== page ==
Operating at constant head

In most applications, the pump is installed in a stationary system to raise the required amount of water. For the comparison to be complete, the performance of each pump at a constant head should be studied. The performance of each pump was studied at a head above the operating point (22 m) and another below the operating point (15 m).

Operating at head 22 m

Figures 5, 6 show that pump 1 can operate with a 22 m head at a speed of more than 2750 rpm while pump 2 may operate at a speed slightly more than 2250 rpm with the same head. The operation results for two pumps at low and high radiation days are illustrated in Table 2.

Table 2 Operating the two pumps at constant head 22 m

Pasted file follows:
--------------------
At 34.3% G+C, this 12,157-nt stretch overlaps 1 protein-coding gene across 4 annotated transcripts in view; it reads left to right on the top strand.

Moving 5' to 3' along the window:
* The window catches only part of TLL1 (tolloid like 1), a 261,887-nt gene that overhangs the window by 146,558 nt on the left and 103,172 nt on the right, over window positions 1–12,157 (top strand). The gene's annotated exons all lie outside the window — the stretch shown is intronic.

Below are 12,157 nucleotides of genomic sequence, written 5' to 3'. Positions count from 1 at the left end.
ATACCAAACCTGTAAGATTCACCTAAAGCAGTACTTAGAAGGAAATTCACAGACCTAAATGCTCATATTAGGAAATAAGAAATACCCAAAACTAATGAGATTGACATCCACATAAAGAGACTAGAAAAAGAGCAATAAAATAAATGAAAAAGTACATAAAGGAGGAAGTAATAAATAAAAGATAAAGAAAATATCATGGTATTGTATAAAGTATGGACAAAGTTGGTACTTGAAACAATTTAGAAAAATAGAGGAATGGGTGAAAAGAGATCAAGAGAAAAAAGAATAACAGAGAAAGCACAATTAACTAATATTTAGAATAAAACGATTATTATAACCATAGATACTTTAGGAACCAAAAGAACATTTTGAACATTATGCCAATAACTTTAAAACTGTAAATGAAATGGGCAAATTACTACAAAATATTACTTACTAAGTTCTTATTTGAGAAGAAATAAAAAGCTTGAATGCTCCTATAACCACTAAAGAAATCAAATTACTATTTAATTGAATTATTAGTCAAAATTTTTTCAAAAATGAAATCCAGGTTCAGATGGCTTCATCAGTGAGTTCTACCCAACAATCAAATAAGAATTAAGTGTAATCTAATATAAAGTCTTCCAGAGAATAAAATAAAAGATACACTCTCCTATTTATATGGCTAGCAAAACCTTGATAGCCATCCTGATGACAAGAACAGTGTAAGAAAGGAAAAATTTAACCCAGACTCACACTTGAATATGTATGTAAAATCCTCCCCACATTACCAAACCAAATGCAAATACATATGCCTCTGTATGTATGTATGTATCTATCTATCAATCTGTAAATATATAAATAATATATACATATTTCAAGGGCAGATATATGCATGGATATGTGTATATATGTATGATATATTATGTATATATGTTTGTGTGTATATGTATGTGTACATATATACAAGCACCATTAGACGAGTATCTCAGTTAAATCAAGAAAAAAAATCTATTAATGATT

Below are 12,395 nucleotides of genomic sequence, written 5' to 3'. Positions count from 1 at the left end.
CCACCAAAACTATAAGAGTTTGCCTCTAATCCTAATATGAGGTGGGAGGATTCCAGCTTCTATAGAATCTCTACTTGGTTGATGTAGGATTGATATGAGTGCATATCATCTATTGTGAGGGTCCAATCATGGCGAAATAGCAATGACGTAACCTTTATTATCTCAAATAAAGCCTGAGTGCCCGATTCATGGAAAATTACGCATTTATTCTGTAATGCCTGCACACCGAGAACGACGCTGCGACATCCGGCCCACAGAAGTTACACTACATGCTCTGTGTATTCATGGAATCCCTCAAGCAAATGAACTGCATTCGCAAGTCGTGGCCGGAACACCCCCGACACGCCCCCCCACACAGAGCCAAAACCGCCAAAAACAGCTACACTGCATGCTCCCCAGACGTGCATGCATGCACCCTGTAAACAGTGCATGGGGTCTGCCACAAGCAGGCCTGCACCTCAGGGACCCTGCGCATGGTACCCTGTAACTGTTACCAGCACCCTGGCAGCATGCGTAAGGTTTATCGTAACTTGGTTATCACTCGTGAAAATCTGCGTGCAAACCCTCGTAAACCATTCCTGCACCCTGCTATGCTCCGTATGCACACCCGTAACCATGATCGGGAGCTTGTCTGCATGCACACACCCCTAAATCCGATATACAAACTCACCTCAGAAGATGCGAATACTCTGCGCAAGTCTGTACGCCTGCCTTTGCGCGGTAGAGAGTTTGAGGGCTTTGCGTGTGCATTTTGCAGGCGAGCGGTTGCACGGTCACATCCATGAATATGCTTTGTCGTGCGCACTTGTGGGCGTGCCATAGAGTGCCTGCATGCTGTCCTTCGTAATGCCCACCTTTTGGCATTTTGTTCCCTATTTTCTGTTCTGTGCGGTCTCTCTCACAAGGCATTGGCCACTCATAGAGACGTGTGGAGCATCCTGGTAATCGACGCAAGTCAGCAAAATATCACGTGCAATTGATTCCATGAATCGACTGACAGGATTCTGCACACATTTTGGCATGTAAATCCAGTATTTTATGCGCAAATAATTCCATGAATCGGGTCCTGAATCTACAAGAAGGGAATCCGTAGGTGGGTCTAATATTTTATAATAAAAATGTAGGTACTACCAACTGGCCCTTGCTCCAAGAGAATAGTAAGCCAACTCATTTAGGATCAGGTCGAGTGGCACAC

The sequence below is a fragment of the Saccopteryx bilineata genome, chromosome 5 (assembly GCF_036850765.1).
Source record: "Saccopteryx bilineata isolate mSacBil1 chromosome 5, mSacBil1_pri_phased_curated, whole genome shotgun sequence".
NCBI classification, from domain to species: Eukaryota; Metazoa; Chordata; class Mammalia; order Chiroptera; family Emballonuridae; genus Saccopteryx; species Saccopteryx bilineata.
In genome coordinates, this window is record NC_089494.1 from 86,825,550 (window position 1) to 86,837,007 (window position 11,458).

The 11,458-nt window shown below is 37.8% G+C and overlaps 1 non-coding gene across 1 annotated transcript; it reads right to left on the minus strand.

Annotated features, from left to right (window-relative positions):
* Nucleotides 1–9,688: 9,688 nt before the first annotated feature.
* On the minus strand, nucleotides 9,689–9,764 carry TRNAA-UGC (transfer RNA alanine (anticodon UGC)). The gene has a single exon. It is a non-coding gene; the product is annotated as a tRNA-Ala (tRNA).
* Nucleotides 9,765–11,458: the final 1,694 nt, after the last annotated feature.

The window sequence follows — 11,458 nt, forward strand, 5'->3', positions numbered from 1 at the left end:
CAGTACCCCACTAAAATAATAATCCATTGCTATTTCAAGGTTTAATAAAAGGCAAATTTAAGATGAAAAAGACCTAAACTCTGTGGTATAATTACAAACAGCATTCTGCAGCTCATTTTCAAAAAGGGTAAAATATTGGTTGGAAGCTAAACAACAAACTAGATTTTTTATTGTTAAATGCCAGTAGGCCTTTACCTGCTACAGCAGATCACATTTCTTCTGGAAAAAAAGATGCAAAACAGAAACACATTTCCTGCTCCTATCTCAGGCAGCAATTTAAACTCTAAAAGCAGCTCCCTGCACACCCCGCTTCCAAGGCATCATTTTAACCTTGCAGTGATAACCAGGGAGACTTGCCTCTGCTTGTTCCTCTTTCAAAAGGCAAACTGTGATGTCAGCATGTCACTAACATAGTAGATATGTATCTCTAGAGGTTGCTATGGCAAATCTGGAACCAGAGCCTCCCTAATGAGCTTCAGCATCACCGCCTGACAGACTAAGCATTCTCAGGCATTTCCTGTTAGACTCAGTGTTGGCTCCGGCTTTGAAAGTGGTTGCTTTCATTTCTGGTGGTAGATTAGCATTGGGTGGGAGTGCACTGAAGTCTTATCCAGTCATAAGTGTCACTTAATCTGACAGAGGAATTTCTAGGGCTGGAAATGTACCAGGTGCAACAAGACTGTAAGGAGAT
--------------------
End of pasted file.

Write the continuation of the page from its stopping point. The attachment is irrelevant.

Graphically, pump 2 which has a high slope will give a higher flow rate. So, the efficiency and total performance of pump 2 is better than pump 1.

From the results shown in the table, we find that at low rates of radiation, pump 1 does not operate at low radiation and doesn’t give water. For a head equal to 15 m, Pump 2 is better than Pump 1.

Operating at head 15 m

In the case of installing the pumps to raise the water to a fixed height lower than the proposed duty point, the performance evaluation is different. Pump 1 has a low slope will give a higher flow rate. This result is shown in Table 3.

Table 3 Operating the two pumps at constant head 15 m

From the results shown in the table, we find that at low rates of radiation, pump 1 is better than pump 2, but it may not give the required amount of water due to the small number of operating hours.

Selecting the proper pump